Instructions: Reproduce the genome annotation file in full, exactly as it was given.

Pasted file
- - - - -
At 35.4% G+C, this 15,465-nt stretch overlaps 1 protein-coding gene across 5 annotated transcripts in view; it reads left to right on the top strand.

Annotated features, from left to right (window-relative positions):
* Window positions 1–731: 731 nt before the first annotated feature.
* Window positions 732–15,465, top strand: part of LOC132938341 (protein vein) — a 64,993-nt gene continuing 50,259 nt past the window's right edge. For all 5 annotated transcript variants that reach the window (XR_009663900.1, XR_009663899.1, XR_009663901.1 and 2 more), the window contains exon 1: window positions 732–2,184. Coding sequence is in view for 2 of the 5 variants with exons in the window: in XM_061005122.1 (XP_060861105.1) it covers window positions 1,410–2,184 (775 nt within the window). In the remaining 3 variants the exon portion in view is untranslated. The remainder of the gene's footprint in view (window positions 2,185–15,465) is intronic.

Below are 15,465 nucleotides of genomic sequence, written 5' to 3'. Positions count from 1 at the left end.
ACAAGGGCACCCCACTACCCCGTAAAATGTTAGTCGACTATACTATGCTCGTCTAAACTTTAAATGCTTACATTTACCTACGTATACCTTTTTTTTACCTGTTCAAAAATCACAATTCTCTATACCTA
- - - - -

At 35.4% G+C, this 15,465-nt stretch overlaps 1 protein-coding gene across 5 annotated transcripts in view; it reads left to right on the top strand.

Annotated features, from left to right (window-relative positions):
* Window positions 1–731: 731 nt before the first annotated feature.
* Window positions 732–15,465, top strand: part of LOC132938341 (protein vein) — a 64,993-nt gene continuing 50,259 nt past the window's right edge. For all 5 annotated transcript variants that reach the window (XR_009663900.1, XR_009663899.1, XR_009663901.1 and 2 more), the window contains exon 1: window positions 732–2,184. Coding sequence is in view for 2 of the 5 variants with exons in the window: in XM_061005122.1 (XP_060861105.1) it covers window positions 1,410–2,184 (775 nt within the window). In the remaining 3 variants the exon portion in view is untranslated. The remainder of the gene's footprint in view (window positions 2,185–15,465) is intronic.

Below are 15,465 nucleotides of genomic sequence, written 5' to 3'. Positions count from 1 at the left end.
ACAAGGGCACCCCACTACCCCGTAAAATGTTAGTCGACTATACTATGCTCGTCTAAACTTTAAATGCTTACATTTACCTACGTATACCTTTTTTTTACCTGTTCAAAAATCACAATTCTCTATACCTA